On the music side, there's plenty of Led Zeppelin, David Bowie, Pink Floyd, Beatles and early Bruce (most rock stations are on a first-name basis with Mr. Springsteen). They still give away plenty of Porsches and concert tickets and money and albums and bumper stickers during the afternoons, with a comedy seg, "5 O'clock Funnies," positioned nicely just before 5 p.m.--when it's needed most.
KLVE-FM (107.5)--On L.A.'s only FM Spanish-language station, Martha (she gives no last name on the air) handles drive-time duties like a quiet pro.
FOR THE RECORD - IMPERFECTIONS
Los Angeles Times Sunday April 20, 1986 Home Edition Calendar Page 99 Calendar Desk Type of Material: Correction
RADIO RESIDUE: The hostess of KFOX's morning drive-time show "South Bay Sex," Registered Nurse JoAnn Woodward, wrote to correct our recent afternoon drive-time radio compendium for calling KFOX (93.5) an AM station when it's really FM....Frank Martin of San Francisco griped about our picking on KROQ Program Director Rick Carroll when we should have been singing the praises of "irreverent" but subtlely "intellectual" afternoon deejay Freddy Snakeskin....Our compendium skipped KGGI-FM (99.1) of Riverside-San Bernardino-Ontario, noted station General Manager Steve Virissimo, who claims energized 99-One's afternoon ratings beat some L.A. outlets....Jerry Jacobs, journalism professor and adviser to Cal State Northridge's KCSN-FM, complained because there wasn't a single mention of the station's student-written afternoon news programming, which has won numerous Golden Mike awards.
She plays a lot of female singers, from Beatrice Adriana to Angela Carrasco. And while that's OK, KLVE's contemporary Spanish and Top 40 format leans toward upwardly mobile trendiness. Four or five commercials between album cuts isn't unusual, a metro traffic report is delivered almost every 15 minutes, with news headlines from squeaky-voiced newswoman Sylvia Botello at quarter to the hour.
KMAX-FM (107.1)--Beset with a weak signal, KMAX's drive-time programming is entirely in Spanish and of a dubious religious nature. On one show a preacher from East L.A. buys KMAX airtime to scream about the Pope, Protestant leaders and the Anti-Christ. Another features a Catholicism-knocking ex-priest who opens with the ironic disclaimer, "We don't want to offend anyone."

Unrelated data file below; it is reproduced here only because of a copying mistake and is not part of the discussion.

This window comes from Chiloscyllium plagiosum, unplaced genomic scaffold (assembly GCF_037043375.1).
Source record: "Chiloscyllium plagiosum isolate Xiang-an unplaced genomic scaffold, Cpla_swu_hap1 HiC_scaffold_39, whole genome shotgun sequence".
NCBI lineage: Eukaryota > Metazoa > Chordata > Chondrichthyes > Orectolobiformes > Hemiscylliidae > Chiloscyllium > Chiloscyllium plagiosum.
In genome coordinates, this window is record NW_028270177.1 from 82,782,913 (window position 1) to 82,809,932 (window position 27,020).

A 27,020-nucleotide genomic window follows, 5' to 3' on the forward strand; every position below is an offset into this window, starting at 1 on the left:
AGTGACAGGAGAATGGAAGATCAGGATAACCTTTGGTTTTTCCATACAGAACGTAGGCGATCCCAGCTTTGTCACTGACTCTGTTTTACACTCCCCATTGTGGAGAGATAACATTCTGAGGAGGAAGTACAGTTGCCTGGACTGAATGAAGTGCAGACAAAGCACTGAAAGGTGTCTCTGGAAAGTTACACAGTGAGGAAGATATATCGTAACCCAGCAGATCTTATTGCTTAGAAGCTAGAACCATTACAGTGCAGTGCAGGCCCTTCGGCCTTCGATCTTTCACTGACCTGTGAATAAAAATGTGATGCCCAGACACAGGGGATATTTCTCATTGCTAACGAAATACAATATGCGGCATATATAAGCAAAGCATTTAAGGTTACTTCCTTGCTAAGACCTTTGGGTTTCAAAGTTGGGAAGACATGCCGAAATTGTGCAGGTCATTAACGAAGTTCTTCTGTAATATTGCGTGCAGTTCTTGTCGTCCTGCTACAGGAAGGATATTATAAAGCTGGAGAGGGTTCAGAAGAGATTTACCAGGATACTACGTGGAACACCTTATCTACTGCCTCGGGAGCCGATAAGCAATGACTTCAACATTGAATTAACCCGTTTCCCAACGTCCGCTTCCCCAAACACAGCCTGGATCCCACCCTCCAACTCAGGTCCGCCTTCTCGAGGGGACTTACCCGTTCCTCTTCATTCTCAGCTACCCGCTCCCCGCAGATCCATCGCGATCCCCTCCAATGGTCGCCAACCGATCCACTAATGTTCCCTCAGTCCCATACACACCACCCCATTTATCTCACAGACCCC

"Brother Vic" says it costs him $90 for every 14 minutes he's on KMAX. "Won't you help?" he then pleads. Less spiritual listeners might pay twice that to get him off the air.
Not recommended for the impatient or short-tempered.
KMDY-AM (850)--Comedy (as in KoMeDY) is king here every day from 5:30 a.m. to 1 a.m. When it went on the air on April Fool's Day, 1984, this was the nation's third all-comedy radio station. Now it's the only survivor, says program director Bob Zidel, who's had the last laugh on all the skeptics.
J.L. Martinez works from noon to 6 p.m. daily, though his job is mainly to introduce the next rack and then get out of the way of comedy cuts from the likes of Bill Cosby, Joan Rivers, George Carlin and taped stand-up routines from lesser-knowns. Live guest interviews add some spice.
KMDY's only weakness is its limited signal. With the station and its transmitter located in Thousand Oaks, it can only be heard clearly in Ventura County, parts of the San Fernando Valley and beach areas such as Malibu. But finding it is worth the search.
KMET-FM (94.7)--The once Mighty Met seems to be a station in perpetual transition. First it was a straight album-oriented rock (AOR) dispenser. Then, presto!--it became a heavy-metal station. Now it's yuppified album-oriented rock specializing in 1960s Baby Boomer pablum.
None of it has worked. The jocks still dare you to turn the volume up to 10, but arch-rival KLOS has nearly twice as many listeners as Club Met. Deejay David Perry at least has the mildly entertaining Pat (Paraquat) Kelly, the city's most-famed rock 'n' roll newscaster, to help. Kelly does on-the-hour newscasts, if you can call them that, and supplies other semi-newsy tidbits. A slow news day is when nobody overdoses on anything.
Ski reports still precede the local weather updates, followed by the most schizophrenic mix of album rock on the planet. Some of the heavier cuts make it easy to realize why Nancy Reagan backed out of the Concert that Counts.
KMPC-AM (710)--Wink Martindale may be best known as a cheerful, steady game show host, but his bread and butter has always been radio. as such, his middle-of-the-road voice fits in nicely with the middle-of-the-road nostalgia cuts that L.A.'s perennial Big Band station delivers during drive-time.
At 5:30, Jim Healy's weird 30-minute sports report of half-baked truths, rumor, innuendo, charges, countercharges and sound effects takes over. Everything from the front office to the playing field is fair game. No human is sacred enough to be spared the Healy knife.
Healy aside, KMPC is really the only nostalgia game in town. Since KPRZ (now KIIS-AM) dropped out, it's the only major station playing a steady diet of big bands and contemporary tunes on the dial. KMPC also has another distinction: It's the only L.A. outlet regularly playing music from five different decades.
KNAC-FM (105.5)--Sam Freeze, known affectionately around his station as "The Freeze Disease," spins what KNAC calls "pure rock." That's a euphemism for heavy metal, as in three-chord guitar riffs and primal screams loud enough to cause permanent brain damage.
It's been that way since Jan. 8, when the Long Beach station caused a minor Yup-roar by departing from its hip new-wave format of the last six years. Talking Heads and REM have blown away by such head-bangers as Quiet Riot, Ozzy Osbourne and Motley Crue. Traffic reports start at 4 p.m. with concert news also a daily feature.